CS 169 a/b Capstone Game Project 2020-21

Class Syllabus

Professor
Theresa (Tess) Tanenbaum

(ttanen@uci.edu)

TA
Jeffrey Bryan

(jsbryan@uci.edu)

Time
Wednesdays 5-7:50pm

Location
Remote Instruction

Catalog Description

Students work in teams to design and implement a new computer game or virtual world. Emphasis on sound, art, and level design, building a community, cut scenes, production values, full utilization of hardware and software platform, and current industry trends.

Course Objectives and Philosophy

In this course students work in teams to design and develop a game.  This game can be in any genre, developed on any platform, and be about any subject. As a final project class, things are pretty wide open, but there are some “learning objectives” for the class:

  • Learn how to work within a diverse team as a specialist, while also taking ownership of the “big picture”.
  • Learn how to “scope” and “polish” a comparatively “long term” game project.
  • Learn how to coordinate with outside “contractors”, mentors, and collaborators, and how to manage complex communication and organizational tasks.
  • Learn how to position your game within a market that is saturated with independent games so that it stands out.
  • Learn how to test and refine your game with naïve players, how to take critical feedback, and how to “find the fun” through iterative design.

By the end of these two quarters, you should have a portfolio piece that you can proudly take with you as you enter the job market.  You should have a game that you can enter into local, regional, and national design competitions.  You should have something that you could conceivably polish and further refine and attempt to publish or otherwise distribute. By the end of the Fall Quarter you should have a playable prototype that is “feature complete”, meaning that the core mechanics are in place, and the “fun” is present.  You will need the entire Winter Quarter to polish and refine that prototype into something that approaches “content complete”.

Adapting to COVID-19

It is not ideal, but we find ourselves in a situation where the course must be conducted remotely. Making this work is going to require some additional effort from everyone to try and recreate the dynamics of the classroom.  I will be online every Wednesday night during the hours scheduled for class, but aside from a few classes at the beginning, we will not be all meeting together online. Instead, each team will be responsible for checking in with their Industry mentors at least once every two weeks, and with me or with the TA at least once every two weeks. I will regularly produce and post course related content an resources which you will be required to watch or read, but it will not be burdensome.  The vast majority of the course activity will take place on our Discord server, which everyone should have an invitation to join.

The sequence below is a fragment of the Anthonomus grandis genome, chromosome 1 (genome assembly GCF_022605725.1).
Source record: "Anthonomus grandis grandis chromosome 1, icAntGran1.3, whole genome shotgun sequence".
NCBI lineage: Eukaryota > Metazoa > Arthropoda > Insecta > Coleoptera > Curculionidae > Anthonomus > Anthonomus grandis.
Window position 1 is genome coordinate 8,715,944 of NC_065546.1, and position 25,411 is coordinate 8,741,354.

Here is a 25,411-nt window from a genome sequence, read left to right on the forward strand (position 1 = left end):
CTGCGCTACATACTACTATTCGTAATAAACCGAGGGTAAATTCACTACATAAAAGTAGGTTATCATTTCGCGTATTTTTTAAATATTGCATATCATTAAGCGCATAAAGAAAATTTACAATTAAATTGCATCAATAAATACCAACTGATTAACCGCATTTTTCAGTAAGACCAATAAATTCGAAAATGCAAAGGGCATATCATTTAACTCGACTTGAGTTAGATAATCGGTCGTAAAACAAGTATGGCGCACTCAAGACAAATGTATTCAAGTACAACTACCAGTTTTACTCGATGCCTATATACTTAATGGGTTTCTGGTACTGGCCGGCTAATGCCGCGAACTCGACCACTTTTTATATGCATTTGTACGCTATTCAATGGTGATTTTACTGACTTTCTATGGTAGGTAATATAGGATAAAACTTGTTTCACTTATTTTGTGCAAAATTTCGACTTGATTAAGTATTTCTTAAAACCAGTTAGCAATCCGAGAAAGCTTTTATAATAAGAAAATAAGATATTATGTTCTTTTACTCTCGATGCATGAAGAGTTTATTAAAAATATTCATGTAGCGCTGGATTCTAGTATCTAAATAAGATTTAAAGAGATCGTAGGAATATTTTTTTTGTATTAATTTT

Design Constraints for Capstone Games During COVID

Due to the current remote development circumstances, there are some constraints on the games that you can make, in order to facilitate remote playtesting and accessibility.

      • No Multiplayer: Typically we see several local-multiplayer games each year. Due to social distancing, this design patter can’t be tested adequately. Similarly, networked multiplayer introduces too many difficulties in coordinating testing and evaluation of games during COVID. Please keep your games playable by a single player.
      • All games must be playable in-browser*: Due to device compatibility issues across students, mentors, and the teaching team, each build that you post for review and feedback must be playable in-browser on itch.io. In order to assess and support your projects we need to be able to play them without having to troubleshoot a download or installation process.
      •  No teams bigger than 5 people: Due to the challenges of managing collaborations remotely, we are limiting teams to 5 people. We will not make any exceptions to this limit this year.

These constraints are designed to help you all get the most out of this capstone project class under less-than-optimal circumstances.

 

*A note about web builds: I’ve learned that some of you are interested in building in Unreal this year.  Unreal doesn’t currently support building for the web. I don’t want to crush the dreams of people who are set on working in this engine. If you want to use Unreal, please reach out to me so we can work out a solution that will allow the teaching team and mentors to be able to play your games with minimal troubleshooting.